This album is a pleasant surprise because it contains Zappa compositions which for me are the most interesting, the most creative. Some were completely out of my memory and submerge myself in this period of my life. And these recordings reflect the musical complicity that I had with George Duke, and I mentioned at the time of his death last August (Jazz Magazine Jazzman No. 653, September 2013). To cite just one example, how he follows me during my improvisation in Dupree’s Paradise amazes me today. He plays very rhythmic when I’m in, or echoing some notes of a moment where I am more melodic, or following me in some escapades very “free”.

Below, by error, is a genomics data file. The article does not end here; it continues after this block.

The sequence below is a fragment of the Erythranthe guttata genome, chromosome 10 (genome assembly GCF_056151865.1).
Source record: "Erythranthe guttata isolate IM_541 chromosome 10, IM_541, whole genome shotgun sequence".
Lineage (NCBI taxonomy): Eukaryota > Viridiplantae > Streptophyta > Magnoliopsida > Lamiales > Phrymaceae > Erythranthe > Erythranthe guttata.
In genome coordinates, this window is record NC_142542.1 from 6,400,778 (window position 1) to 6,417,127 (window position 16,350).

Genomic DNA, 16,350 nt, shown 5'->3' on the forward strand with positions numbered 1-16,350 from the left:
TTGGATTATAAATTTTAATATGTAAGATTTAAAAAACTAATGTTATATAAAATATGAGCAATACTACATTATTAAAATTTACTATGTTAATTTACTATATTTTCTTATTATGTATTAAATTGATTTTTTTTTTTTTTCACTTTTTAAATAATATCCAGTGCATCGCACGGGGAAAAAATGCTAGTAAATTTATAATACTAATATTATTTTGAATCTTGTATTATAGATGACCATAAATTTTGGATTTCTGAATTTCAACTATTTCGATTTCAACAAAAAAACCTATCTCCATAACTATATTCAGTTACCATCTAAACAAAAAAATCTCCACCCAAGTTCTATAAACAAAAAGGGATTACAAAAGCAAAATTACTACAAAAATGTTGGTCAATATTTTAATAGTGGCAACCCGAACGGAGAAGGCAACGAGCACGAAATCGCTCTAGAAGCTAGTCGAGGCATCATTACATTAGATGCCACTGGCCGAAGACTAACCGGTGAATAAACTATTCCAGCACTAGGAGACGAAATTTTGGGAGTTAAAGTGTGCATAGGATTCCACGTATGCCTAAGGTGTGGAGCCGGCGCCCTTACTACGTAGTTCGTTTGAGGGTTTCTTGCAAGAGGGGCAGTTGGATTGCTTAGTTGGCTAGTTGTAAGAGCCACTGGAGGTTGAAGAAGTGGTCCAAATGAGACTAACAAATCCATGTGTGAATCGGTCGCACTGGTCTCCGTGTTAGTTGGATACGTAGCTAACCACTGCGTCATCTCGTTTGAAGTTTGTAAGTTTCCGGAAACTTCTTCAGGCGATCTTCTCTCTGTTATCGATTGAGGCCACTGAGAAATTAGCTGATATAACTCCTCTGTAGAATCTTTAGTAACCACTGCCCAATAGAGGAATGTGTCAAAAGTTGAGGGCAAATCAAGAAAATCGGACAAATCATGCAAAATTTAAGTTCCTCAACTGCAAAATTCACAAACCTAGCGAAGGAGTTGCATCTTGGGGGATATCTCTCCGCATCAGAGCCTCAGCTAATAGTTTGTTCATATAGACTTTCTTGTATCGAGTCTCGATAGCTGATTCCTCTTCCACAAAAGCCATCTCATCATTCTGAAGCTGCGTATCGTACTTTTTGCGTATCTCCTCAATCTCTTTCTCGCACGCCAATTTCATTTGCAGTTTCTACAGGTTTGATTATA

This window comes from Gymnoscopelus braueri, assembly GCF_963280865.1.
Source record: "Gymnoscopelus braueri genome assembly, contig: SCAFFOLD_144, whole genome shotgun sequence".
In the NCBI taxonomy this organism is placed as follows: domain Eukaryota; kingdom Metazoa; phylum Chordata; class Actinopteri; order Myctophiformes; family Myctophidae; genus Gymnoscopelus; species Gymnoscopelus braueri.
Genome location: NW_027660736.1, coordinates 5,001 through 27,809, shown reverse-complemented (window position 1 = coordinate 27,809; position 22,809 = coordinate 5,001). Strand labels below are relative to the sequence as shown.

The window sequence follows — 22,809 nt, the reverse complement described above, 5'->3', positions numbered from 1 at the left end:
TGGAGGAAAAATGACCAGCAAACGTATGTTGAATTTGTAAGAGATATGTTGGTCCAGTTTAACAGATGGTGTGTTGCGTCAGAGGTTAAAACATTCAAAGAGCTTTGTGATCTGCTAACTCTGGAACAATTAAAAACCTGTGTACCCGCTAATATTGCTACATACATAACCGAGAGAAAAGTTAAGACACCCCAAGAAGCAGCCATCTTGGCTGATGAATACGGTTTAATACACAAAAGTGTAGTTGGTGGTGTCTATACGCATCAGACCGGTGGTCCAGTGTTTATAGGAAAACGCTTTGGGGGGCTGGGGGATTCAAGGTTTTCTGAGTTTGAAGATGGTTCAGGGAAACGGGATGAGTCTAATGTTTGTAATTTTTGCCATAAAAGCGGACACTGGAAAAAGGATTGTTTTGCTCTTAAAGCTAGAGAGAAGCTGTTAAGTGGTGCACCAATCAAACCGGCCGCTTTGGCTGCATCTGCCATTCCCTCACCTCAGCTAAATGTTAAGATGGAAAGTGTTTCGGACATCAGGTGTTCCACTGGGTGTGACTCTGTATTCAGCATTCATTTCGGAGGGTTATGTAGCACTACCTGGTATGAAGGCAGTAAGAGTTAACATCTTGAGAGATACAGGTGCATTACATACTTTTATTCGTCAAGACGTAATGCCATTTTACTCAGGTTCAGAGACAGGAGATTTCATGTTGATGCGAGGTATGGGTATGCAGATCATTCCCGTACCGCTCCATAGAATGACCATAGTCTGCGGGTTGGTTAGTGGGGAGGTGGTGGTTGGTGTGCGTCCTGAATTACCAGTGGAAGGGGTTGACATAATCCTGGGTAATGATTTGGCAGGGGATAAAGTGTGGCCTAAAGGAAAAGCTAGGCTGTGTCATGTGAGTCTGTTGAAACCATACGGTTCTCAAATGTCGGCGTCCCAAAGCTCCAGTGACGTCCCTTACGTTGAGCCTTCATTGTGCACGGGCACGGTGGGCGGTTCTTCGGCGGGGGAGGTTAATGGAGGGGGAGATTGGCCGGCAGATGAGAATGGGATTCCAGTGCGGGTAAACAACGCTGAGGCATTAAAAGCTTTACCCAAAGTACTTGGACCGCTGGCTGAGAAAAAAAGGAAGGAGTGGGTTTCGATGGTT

Frank was a perfectionist, we had rehearsed for a month before the first tour in United States, and we was still rehearsing during this tour in Europe a few months later. He was right when we hear the precision with which we played these arrangements on stage.

  1. […] is to imagine a musikFabrik orchestration of the opening sequence of Road Tapes, Venue #2. As already said in this blog, this sequence sounds truly suitable for orchestras like […]

  2. […] the same concerts released as Road Tapes, Venue #2, “a song about a guru who maybe visiting you!”. Unfortunately the vocal track is a […]

  3. […] to the further development matter, I can’t help going to Road Tapes, Venue #2 once again: I believe that the first sequence, from The Eric Dolphy Memorial Barbecue to RDNZL, may […]